How can I fix it?
Make getting debt-free your top financial priority and pay more than the monthly minimum repayment. Give yourself a debt-free deadline and create a repayment plan to figure out how much you can afford to pay back every month. This might mean having to cut back in certain areas or finding ways to funnel extra cash toward your debt. Check out our credit card debt blog for more details.
It’s also important during this time to learn how to manage your finances without a credit card and establish positive financial habits, like regularly saving and sticking to your budget.
While regularly topping up your savings account can give your financial security, there are other ways to grow your savings, like share trading. According to Finder, almost half (49%) of Aussies now own shares, with 13% of Aussies investing for the first time during the COVID-19 pandemic. One of the benefits of investing is the potential for long term returns and the ability to continue to earn an income once you hit retirement. Now more than ever, it’s important to make your money work for you.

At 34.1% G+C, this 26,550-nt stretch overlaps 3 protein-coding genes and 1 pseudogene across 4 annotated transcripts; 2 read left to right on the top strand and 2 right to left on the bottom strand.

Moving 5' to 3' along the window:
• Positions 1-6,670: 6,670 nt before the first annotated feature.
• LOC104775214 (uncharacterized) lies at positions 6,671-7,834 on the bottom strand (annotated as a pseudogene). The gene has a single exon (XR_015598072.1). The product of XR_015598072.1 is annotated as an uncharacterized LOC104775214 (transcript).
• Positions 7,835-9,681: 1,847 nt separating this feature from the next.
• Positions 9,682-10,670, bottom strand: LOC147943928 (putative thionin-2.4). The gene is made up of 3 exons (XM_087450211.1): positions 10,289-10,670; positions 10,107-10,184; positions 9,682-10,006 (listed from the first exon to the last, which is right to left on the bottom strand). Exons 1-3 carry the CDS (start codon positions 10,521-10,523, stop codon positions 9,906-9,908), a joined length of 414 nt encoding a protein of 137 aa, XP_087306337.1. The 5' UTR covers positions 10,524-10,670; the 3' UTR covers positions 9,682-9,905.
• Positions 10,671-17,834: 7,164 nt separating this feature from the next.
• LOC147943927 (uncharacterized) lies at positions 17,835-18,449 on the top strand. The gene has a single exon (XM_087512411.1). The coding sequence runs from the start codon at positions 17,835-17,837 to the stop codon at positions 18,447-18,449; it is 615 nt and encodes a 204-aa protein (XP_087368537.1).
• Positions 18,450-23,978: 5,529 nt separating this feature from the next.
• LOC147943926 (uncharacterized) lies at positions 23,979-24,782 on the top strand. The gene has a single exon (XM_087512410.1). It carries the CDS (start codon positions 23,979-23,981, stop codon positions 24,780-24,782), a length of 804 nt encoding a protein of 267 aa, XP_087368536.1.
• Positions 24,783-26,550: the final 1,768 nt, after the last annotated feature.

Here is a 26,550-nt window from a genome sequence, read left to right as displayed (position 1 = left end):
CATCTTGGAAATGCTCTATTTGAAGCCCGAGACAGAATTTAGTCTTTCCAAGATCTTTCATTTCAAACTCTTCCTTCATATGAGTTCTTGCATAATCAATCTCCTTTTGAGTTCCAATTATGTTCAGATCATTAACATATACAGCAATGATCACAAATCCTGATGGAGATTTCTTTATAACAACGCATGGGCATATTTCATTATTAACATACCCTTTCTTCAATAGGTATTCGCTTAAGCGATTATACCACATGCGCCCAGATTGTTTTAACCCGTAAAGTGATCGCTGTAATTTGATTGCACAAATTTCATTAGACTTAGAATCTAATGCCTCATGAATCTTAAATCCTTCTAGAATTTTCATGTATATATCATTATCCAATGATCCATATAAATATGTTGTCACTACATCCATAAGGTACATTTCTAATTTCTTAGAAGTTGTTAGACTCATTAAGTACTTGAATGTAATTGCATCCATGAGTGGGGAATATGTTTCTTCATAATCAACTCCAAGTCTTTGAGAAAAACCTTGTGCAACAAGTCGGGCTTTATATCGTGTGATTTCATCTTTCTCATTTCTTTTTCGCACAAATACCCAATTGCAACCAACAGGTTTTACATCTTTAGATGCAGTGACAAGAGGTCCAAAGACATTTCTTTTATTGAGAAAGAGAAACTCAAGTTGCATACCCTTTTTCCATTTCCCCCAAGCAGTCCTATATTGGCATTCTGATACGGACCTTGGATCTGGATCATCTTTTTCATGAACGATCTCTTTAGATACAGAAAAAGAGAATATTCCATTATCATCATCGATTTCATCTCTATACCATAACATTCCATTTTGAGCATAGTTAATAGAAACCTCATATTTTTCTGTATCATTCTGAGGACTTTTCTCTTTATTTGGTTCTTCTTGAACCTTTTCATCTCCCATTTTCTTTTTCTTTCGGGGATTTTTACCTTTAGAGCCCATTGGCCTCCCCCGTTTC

How can I fix it?
As investing and share trading has gained some traction over the past few years, there are a variety of resources and tools available to help you understand the stock market. A good place to start might be a micro-investing platform, as they allow you to start investing without a massive initial deposit. They’re also an easy way to understand how the stock market works and gives you the space to play around with different shares.
Of course, there are other investment options such as investment properties, investment bonds, term deposits or even peer-to-peer lending, so be sure to do your homework and choose the option that works best for your financial goals.